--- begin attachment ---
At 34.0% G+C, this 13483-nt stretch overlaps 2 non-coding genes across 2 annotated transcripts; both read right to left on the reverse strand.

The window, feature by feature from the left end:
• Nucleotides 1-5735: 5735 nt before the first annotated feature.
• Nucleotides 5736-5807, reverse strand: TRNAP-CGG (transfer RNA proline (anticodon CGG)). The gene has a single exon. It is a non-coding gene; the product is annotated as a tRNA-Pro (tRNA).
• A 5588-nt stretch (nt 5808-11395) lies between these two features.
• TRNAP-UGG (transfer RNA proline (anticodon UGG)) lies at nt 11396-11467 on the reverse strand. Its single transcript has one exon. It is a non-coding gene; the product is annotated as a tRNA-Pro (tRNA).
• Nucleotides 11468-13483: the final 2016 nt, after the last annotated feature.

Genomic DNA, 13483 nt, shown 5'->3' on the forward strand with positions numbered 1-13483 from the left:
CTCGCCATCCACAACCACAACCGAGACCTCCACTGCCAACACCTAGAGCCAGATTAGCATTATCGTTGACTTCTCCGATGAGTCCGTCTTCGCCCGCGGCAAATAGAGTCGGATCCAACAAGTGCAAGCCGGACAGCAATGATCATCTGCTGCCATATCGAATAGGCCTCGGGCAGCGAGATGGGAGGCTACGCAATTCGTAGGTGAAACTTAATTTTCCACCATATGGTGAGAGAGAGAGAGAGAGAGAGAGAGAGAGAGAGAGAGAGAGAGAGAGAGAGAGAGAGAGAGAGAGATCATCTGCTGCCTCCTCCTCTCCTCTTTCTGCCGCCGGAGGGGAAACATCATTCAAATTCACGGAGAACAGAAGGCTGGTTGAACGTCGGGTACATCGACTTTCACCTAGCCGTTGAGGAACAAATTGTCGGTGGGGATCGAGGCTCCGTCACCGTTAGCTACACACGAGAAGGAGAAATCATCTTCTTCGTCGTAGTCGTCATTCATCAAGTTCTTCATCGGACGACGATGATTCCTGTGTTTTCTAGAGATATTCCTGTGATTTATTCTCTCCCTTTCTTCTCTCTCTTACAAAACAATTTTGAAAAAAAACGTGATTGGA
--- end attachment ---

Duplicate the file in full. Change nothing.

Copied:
At 34.0% G+C, this 13483-nt stretch overlaps 2 non-coding genes across 2 annotated transcripts; both read right to left on the reverse strand.

The window, feature by feature from the left end:
• Nucleotides 1-5735: 5735 nt before the first annotated feature.
• Nucleotides 5736-5807, reverse strand: TRNAP-CGG (transfer RNA proline (anticodon CGG)). The gene has a single exon. It is a non-coding gene; the product is annotated as a tRNA-Pro (tRNA).
• A 5588-nt stretch (nt 5808-11395) lies between these two features.
• TRNAP-UGG (transfer RNA proline (anticodon UGG)) lies at nt 11396-11467 on the reverse strand. Its single transcript has one exon. It is a non-coding gene; the product is annotated as a tRNA-Pro (tRNA).
• Nucleotides 11468-13483: the final 2016 nt, after the last annotated feature.

Genomic DNA, 13483 nt, shown 5'->3' on the forward strand with positions numbered 1-13483 from the left:
CTCGCCATCCACAACCACAACCGAGACCTCCACTGCCAACACCTAGAGCCAGATTAGCATTATCGTTGACTTCTCCGATGAGTCCGTCTTCGCCCGCGGCAAATAGAGTCGGATCCAACAAGTGCAAGCCGGACAGCAATGATCATCTGCTGCCATATCGAATAGGCCTCGGGCAGCGAGATGGGAGGCTACGCAATTCGTAGGTGAAACTTAATTTTCCACCATATGGTGAGAGAGAGAGAGAGAGAGAGAGAGAGAGAGAGAGAGAGAGAGAGAGAGAGAGAGAGAGAGAGAGATCATCTGCTGCCTCCTCCTCTCCTCTTTCTGCCGCCGGAGGGGAAACATCATTCAAATTCACGGAGAACAGAAGGCTGGTTGAACGTCGGGTACATCGACTTTCACCTAGCCGTTGAGGAACAAATTGTCGGTGGGGATCGAGGCTCCGTCACCGTTAGCTACACACGAGAAGGAGAAATCATCTTCTTCGTCGTAGTCGTCATTCATCAAGTTCTTCATCGGACGACGATGATTCCTGTGTTTTCTAGAGATATTCCTGTGATTTATTCTCTCCCTTTCTTCTCTCTCTTACAAAACAATTTTGAAAAAAAACGTGATTGGA